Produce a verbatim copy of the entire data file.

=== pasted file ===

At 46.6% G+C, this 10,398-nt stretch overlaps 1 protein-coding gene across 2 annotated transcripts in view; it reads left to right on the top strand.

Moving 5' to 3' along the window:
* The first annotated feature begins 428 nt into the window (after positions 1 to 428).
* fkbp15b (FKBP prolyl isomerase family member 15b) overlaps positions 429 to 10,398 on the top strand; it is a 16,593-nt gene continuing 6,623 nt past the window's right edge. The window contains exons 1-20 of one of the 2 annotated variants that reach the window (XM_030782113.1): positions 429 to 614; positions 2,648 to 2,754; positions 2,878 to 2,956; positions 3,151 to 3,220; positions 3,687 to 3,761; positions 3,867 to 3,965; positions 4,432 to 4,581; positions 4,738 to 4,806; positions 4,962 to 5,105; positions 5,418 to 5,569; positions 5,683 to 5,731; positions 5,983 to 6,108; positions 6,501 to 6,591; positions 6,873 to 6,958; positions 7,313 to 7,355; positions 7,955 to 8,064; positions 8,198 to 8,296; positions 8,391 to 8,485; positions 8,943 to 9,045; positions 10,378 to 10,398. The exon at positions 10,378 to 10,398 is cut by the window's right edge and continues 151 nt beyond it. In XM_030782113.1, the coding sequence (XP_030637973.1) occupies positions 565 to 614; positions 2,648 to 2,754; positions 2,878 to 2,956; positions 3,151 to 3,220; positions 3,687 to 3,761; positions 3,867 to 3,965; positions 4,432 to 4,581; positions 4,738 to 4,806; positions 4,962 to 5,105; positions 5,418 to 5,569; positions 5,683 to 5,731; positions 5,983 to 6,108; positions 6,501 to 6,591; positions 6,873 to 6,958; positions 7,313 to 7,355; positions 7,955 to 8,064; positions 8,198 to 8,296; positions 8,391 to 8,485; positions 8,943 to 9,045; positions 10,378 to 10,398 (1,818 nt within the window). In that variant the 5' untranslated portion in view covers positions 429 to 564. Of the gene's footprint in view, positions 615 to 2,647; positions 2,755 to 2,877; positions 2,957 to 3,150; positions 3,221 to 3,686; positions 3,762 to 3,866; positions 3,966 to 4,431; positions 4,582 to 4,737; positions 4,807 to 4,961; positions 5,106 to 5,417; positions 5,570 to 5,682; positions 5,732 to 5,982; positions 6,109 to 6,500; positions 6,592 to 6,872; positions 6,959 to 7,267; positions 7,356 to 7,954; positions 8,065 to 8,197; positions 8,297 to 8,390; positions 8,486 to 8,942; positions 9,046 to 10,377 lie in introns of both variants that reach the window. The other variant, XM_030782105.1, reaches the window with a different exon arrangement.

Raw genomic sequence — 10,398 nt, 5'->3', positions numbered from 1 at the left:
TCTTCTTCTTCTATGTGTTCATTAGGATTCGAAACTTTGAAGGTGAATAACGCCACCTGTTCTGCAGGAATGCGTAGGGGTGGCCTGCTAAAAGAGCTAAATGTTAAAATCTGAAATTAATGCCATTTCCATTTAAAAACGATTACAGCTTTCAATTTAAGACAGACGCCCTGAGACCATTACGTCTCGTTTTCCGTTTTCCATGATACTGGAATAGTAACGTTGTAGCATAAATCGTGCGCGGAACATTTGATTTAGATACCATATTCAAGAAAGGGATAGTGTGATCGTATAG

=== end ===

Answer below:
At 46.6% G+C, this 10,398-nt stretch overlaps 1 protein-coding gene across 2 annotated transcripts in view; it reads left to right on the top strand.

Moving 5' to 3' along the window:
* The first annotated feature begins 428 nt into the window (after positions 1 to 428).
* fkbp15b (FKBP prolyl isomerase family member 15b) overlaps positions 429 to 10,398 on the top strand; it is a 16,593-nt gene continuing 6,623 nt past the window's right edge. The window contains exons 1-20 of one of the 2 annotated variants that reach the window (XM_030782113.1): positions 429 to 614; positions 2,648 to 2,754; positions 2,878 to 2,956; positions 3,151 to 3,220; positions 3,687 to 3,761; positions 3,867 to 3,965; positions 4,432 to 4,581; positions 4,738 to 4,806; positions 4,962 to 5,105; positions 5,418 to 5,569; positions 5,683 to 5,731; positions 5,983 to 6,108; positions 6,501 to 6,591; positions 6,873 to 6,958; positions 7,313 to 7,355; positions 7,955 to 8,064; positions 8,198 to 8,296; positions 8,391 to 8,485; positions 8,943 to 9,045; positions 10,378 to 10,398. The exon at positions 10,378 to 10,398 is cut by the window's right edge and continues 151 nt beyond it. In XM_030782113.1, the coding sequence (XP_030637973.1) occupies positions 565 to 614; positions 2,648 to 2,754; positions 2,878 to 2,956; positions 3,151 to 3,220; positions 3,687 to 3,761; positions 3,867 to 3,965; positions 4,432 to 4,581; positions 4,738 to 4,806; positions 4,962 to 5,105; positions 5,418 to 5,569; positions 5,683 to 5,731; positions 5,983 to 6,108; positions 6,501 to 6,591; positions 6,873 to 6,958; positions 7,313 to 7,355; positions 7,955 to 8,064; positions 8,198 to 8,296; positions 8,391 to 8,485; positions 8,943 to 9,045; positions 10,378 to 10,398 (1,818 nt within the window). In that variant the 5' untranslated portion in view covers positions 429 to 564. Of the gene's footprint in view, positions 615 to 2,647; positions 2,755 to 2,877; positions 2,957 to 3,150; positions 3,221 to 3,686; positions 3,762 to 3,866; positions 3,966 to 4,431; positions 4,582 to 4,737; positions 4,807 to 4,961; positions 5,106 to 5,417; positions 5,570 to 5,682; positions 5,732 to 5,982; positions 6,109 to 6,500; positions 6,592 to 6,872; positions 6,959 to 7,267; positions 7,356 to 7,954; positions 8,065 to 8,197; positions 8,297 to 8,390; positions 8,486 to 8,942; positions 9,046 to 10,377 lie in introns of both variants that reach the window. The other variant, XM_030782105.1, reaches the window with a different exon arrangement.

Raw genomic sequence — 10,398 nt, 5'->3', positions numbered from 1 at the left:
TCTTCTTCTTCTATGTGTTCATTAGGATTCGAAACTTTGAAGGTGAATAACGCCACCTGTTCTGCAGGAATGCGTAGGGGTGGCCTGCTAAAAGAGCTAAATGTTAAAATCTGAAATTAATGCCATTTCCATTTAAAAACGATTACAGCTTTCAATTTAAGACAGACGCCCTGAGACCATTACGTCTCGTTTTCCGTTTTCCATGATACTGGAATAGTAACGTTGTAGCATAAATCGTGCGCGGAACATTTGATTTAGATACCATATTCAAGAAAGGGATAGTGTGATCGTATAG